Lafayette Police Chief Toby Aguillard on Monday resigned and said he will not fight for his job in court as he had pledged to do last month when incoming Mayor-President Josh Guillory unexpectedly asked him to resign or be fired.


Lafayette Police Chief Toby Aguillard is pictured Friday, December 13, 2019, at the Lafayette Police Station in Lafayette, La.

Former chief administrative officer Lowell Duhon, who was appointed interim utilities director in October to lead an internal investigation under Mayor-President Joel Robideaux, will remain interim LUS director until a replacement is named, and several of Robideaux's department heads are being retained, Guillory's chief communications officer, Cydra Wingerter, said Monday.

Aguillard announced his resignation Monday in a statement as Guillory took part in a public swearing-in ceremony at 3 p.m. Guillory said the resignation actually came shortly after noon, which is when he officially took the oath of office. The home rule charter requires the change of leadership to occur at noon. Aguillard's resignation was effective immediately.

Guillory previously said he would release at a later date the reason he asked Aguillard to resign or be fired. Asked after the swearing-in ceremony Monday, Guillory said, "We will continue to release information as the situation develops." He said he wants solid leadership in the department's chain of command.

Without explanation, Guillory announced on Dec. 12 that he would not keep Aguillard in his administration and asked for his resignation. Guillory insisted Monday he had not fired Aguillard, that the police chief had resigned.

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The request for his resignation shocked Aguillard, who claimed Guillory’s decision was political and illegal under state civil service rules.

Aguillard initially said he would appeal his firing to the civil service board and take Guillory to court, but he said in his statement Monday that he hoped the resignation will “allow the department and the community to move forward.”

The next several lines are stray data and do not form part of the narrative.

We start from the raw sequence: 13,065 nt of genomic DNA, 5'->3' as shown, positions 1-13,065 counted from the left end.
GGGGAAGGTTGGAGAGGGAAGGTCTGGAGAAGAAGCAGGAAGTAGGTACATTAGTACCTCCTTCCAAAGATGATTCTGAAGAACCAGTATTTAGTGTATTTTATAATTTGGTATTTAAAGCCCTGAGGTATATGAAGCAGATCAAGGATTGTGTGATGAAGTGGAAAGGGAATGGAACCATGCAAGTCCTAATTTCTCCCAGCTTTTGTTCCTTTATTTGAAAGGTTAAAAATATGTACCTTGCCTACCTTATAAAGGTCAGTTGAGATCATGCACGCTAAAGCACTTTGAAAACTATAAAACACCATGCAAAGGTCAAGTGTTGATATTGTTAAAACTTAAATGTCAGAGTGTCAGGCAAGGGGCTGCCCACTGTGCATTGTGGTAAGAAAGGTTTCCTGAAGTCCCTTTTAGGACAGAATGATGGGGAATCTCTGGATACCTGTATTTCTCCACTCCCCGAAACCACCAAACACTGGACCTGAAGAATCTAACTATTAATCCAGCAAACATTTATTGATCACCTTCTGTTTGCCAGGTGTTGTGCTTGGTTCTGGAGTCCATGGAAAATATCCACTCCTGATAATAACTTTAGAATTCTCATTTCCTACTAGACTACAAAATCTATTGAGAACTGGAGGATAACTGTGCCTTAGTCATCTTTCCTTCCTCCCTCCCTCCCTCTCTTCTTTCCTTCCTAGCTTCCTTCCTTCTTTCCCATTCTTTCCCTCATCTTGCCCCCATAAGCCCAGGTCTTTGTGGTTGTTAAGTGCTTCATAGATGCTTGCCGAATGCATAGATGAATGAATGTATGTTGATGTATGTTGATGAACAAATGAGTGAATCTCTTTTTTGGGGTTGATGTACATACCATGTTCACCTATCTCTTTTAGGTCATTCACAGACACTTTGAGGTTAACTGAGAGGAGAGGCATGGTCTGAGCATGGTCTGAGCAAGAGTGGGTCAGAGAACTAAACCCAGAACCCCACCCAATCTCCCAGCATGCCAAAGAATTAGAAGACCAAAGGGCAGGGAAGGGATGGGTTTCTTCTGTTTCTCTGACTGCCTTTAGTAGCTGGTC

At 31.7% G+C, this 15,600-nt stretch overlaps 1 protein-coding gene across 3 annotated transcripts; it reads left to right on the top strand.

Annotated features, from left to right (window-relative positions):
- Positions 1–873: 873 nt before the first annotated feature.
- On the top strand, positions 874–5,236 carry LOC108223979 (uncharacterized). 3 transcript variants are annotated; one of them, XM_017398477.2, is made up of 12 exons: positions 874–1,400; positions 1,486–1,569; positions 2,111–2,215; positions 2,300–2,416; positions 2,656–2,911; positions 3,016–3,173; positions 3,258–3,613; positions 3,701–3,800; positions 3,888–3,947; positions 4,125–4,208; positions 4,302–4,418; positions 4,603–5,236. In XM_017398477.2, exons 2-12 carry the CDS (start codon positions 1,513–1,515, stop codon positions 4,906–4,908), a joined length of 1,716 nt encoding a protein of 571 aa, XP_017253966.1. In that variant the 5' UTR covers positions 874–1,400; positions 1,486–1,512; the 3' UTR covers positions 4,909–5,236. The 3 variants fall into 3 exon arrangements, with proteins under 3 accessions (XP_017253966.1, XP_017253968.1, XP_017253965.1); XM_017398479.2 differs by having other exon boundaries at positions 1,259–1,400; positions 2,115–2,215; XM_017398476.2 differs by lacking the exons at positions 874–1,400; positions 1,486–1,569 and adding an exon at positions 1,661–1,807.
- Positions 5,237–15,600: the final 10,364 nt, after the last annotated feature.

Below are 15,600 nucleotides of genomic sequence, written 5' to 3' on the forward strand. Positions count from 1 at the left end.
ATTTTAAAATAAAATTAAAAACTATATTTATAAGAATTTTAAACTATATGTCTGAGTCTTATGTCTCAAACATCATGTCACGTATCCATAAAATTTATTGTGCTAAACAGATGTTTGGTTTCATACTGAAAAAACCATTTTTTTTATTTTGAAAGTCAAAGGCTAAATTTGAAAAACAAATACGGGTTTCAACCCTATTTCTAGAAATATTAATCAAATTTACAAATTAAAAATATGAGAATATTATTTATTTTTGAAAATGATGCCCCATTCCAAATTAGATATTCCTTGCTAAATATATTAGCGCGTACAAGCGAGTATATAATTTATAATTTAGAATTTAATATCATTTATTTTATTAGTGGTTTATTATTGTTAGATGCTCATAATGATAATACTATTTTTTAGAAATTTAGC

“Lafayette’s history has proven that a legal battle between the chief of police and a newly elected mayor causes disruption and stress among the officers, the parties involved, and the citizens. I have no desire to be a part of such turmoil,” Aguillard’s statement reads.

Aguillard served as chief for three years under Robideaux, who did not seek a second term.

Police spokeswoman Bridgette Dugas said Lt. Scott Morgan, who has nearly 25 years with the department, will serve as interim chief until the position is filled permanently. Dugas said she expects Guillory to provide details about the search process this week.

Guillory said Monday he will conduct a national search for a new police chief but hoped to promote from within.

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Directors who have retained their jobs under Guillory's administration include Lorrie Toups, chief financial officer; Robert Benoit, fire chief; Gerald Boudreaux, parks and recreation director; and Danielle Breaux, planning and development director.

Interim positions are being filled by Duhon, interim director of Lafayette Utilities System; Kayla Miles, interim director of LUS fiber; and Terry Cordick, interim public works director.

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Guillory previously announced the hiring of Elizabeth Guidry as CAO and Hollis Conway as community development director.

Guillory is asking the city and parish councils to approve the appointment of Gregory Logan as city-parish attorney. Wingerter said outgoing City-Parish Attorney Paul Escott and Assistant City-Parish Attorney Mike Hebert will be retained as assistant city-parish attorneys.

Email Claire Taylor at Follow Claire Taylor on Twitter, @ClaireTaylorACA.